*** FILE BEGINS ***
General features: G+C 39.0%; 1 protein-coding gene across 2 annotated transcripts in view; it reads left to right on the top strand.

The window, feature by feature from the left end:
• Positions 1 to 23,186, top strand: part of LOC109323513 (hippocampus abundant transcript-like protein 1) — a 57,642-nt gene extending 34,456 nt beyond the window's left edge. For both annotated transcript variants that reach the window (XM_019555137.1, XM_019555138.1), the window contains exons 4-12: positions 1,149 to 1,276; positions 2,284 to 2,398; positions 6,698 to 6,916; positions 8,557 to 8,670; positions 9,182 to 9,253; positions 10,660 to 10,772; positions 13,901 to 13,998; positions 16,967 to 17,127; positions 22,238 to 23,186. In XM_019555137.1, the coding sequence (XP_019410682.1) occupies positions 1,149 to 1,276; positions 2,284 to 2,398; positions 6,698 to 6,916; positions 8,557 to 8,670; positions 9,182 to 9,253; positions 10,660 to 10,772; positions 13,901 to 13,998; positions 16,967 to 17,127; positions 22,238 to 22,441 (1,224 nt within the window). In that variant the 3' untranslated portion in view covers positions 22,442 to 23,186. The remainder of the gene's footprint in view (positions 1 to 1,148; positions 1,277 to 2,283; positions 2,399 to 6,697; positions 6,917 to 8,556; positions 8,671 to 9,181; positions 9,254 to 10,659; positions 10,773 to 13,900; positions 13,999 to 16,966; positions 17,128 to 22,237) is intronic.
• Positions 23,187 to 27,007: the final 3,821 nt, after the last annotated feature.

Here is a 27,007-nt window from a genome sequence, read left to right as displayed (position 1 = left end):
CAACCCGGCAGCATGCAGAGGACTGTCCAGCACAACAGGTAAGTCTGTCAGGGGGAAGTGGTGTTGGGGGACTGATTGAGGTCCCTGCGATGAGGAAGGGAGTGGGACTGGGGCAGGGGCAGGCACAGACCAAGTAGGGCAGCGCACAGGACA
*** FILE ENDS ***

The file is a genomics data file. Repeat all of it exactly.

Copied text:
General features: G+C 39.0%; 1 protein-coding gene across 2 annotated transcripts in view; it reads left to right on the top strand.

The window, feature by feature from the left end:
• Positions 1 to 23,186, top strand: part of LOC109323513 (hippocampus abundant transcript-like protein 1) — a 57,642-nt gene extending 34,456 nt beyond the window's left edge. For both annotated transcript variants that reach the window (XM_019555137.1, XM_019555138.1), the window contains exons 4-12: positions 1,149 to 1,276; positions 2,284 to 2,398; positions 6,698 to 6,916; positions 8,557 to 8,670; positions 9,182 to 9,253; positions 10,660 to 10,772; positions 13,901 to 13,998; positions 16,967 to 17,127; positions 22,238 to 23,186. In XM_019555137.1, the coding sequence (XP_019410682.1) occupies positions 1,149 to 1,276; positions 2,284 to 2,398; positions 6,698 to 6,916; positions 8,557 to 8,670; positions 9,182 to 9,253; positions 10,660 to 10,772; positions 13,901 to 13,998; positions 16,967 to 17,127; positions 22,238 to 22,441 (1,224 nt within the window). In that variant the 3' untranslated portion in view covers positions 22,442 to 23,186. The remainder of the gene's footprint in view (positions 1 to 1,148; positions 1,277 to 2,283; positions 2,399 to 6,697; positions 6,917 to 8,556; positions 8,671 to 9,181; positions 9,254 to 10,659; positions 10,773 to 13,900; positions 13,999 to 16,966; positions 17,128 to 22,237) is intronic.
• Positions 23,187 to 27,007: the final 3,821 nt, after the last annotated feature.

Here is a 27,007-nt window from a genome sequence, read left to right as displayed (position 1 = left end):
CAACCCGGCAGCATGCAGAGGACTGTCCAGCACAACAGGTAAGTCTGTCAGGGGGAAGTGGTGTTGGGGGACTGATTGAGGTCCCTGCGATGAGGAAGGGAGTGGGACTGGGGCAGGGGCAGGCACAGACCAAGTAGGGCAGCGCACAGGACA